Book Review: The Accidental Creative, How to Be Brilliant at a Moment’s Notice

By Todd Henry

Portfolio Books, 2011, 240 pages

Softcover: $10.95, E-read edition: $9.99

Reviewed by Chris Wendel

For many, we live in an age filled with grand plans, good intentions and, inevitably, not enough time. If getting through the work week leaves little creative juice at the end, then “The Accidental Creative” by Todd Henry may be the ticket. The challenge according to Henry is to cut through the workplace rigors that prevent us from doing the work that we enjoy and are usually paid for.

There are plenty of books of late that have touched on this issue of doing creative work. In his book “Lynchpins,” entrepreneur Seth Godin takes a good swipe with advice for channeling our time toward work that really counts. “The 4-Hour Workweek” by Timothy Ferris turned the business world on its ear by suggesting that we can fit our creative work into smaller designated clusters of time as long as we were vigilant about eliminating useless workplace meetings, emails and distractions.

With “The Accidental Creative” author Henry takes a holistic approach to time management, forcing readers to take a comprehensive look at their own work habits. The intended result is a refined game plan for managing your life and leaving plenty of mind space and energy for the creativity that brings each of us value.

The first step is to assess the dynamics of your work situation. Henry believes that most of us are so focused on the daily “to do” list that we do not designate time away from our computers and sometimes even the office to come up with inspirational ideas. There are plenty of directives for dealing with “the assassins of creativity,” including solid techniques to make both individual and team work more efficient.

Henry talks a lot about “creative rhythm,” which includes a pattern of daily and weekly times to focus on what is really creative, enriching personal relationships and working within your body’s energy ebbs and flows. If this all sounds a bit airy-fairly, it’s not. What is required is the time to work through the recommended material and recognize how it can fit into your own situation. There also needs to be an acceptance of Henry’s pet phrases that read out of context (meaning read don’t scan) might seem a bit odd.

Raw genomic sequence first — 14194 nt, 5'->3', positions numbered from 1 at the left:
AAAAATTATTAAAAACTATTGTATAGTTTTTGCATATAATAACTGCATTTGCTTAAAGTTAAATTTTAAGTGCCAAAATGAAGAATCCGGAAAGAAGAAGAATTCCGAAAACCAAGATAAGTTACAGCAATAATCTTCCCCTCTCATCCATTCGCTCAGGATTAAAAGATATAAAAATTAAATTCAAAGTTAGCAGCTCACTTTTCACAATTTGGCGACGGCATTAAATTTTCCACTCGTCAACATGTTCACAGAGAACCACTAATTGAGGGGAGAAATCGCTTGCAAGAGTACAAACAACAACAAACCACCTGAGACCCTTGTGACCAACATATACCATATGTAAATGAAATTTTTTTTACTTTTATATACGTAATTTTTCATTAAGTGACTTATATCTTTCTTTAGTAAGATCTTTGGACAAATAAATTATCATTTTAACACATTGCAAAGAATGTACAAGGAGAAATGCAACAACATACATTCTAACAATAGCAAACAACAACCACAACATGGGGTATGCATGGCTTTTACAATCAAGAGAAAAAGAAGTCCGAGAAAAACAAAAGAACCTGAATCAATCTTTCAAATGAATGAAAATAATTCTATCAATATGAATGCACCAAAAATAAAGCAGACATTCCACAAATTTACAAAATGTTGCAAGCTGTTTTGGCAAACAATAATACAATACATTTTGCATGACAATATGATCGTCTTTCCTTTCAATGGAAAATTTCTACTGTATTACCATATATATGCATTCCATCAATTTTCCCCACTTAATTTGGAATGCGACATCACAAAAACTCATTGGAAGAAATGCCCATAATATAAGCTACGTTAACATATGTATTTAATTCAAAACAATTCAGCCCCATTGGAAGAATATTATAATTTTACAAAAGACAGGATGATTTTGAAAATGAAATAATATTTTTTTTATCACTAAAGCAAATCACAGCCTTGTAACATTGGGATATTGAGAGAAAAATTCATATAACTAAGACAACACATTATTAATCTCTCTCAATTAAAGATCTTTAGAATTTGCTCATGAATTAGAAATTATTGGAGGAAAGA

Recognizing time sucks and pushing those distractions away is discussed at length. Henry’s analysis of the “ping” or the calculation of the time an average worker wastes when diverted by the ping (or the anticipation) of an incoming email is a real eye opener.

Using a football analogy, several “Red Zone” daily activities should be given a high priority because they are critical for producing inspired work. For example, if you have a specific area of expertise then you are in the unique position to quickly move a project forward. Another “Red Zone” example would be “activities that increase your personal capacity to generate ideas, such as study, purposeful ideation, or intelligence gathering.” Non work activities such as adequate sleep, exercise, and spiritual practices are also classified by Henry as “Red Zone.”

In the end “The Accidental Creative” brings all of these concepts together with a “Checkpoint System” to build a supporting infrastructure “that will provide stability and increased creative capacity.” What results is a process that Henry believes is how highly successful entrepreneurs and business people function at a hyper high level. There’s always time for the important things, it’s more of a matter of recognizing, prioritizing and eliminating activities of little value.

Most of us would agree that being creative is the fun part of what we do every day. “The Accidental Creative” is a combination of common sense and a workable framework for making sure this part of our life is not put off until tomorrow. Although Henry’s approach is more involved than simply reading the book, his philosophy will be welcomed by those stuck in a perpetual time-work rut.

Chris Wendel is with Northern Initiative in Traverse City. Based in Marquette, Mich., Northern Initiatives provides entrepreneurs with access to capital, information and new markets.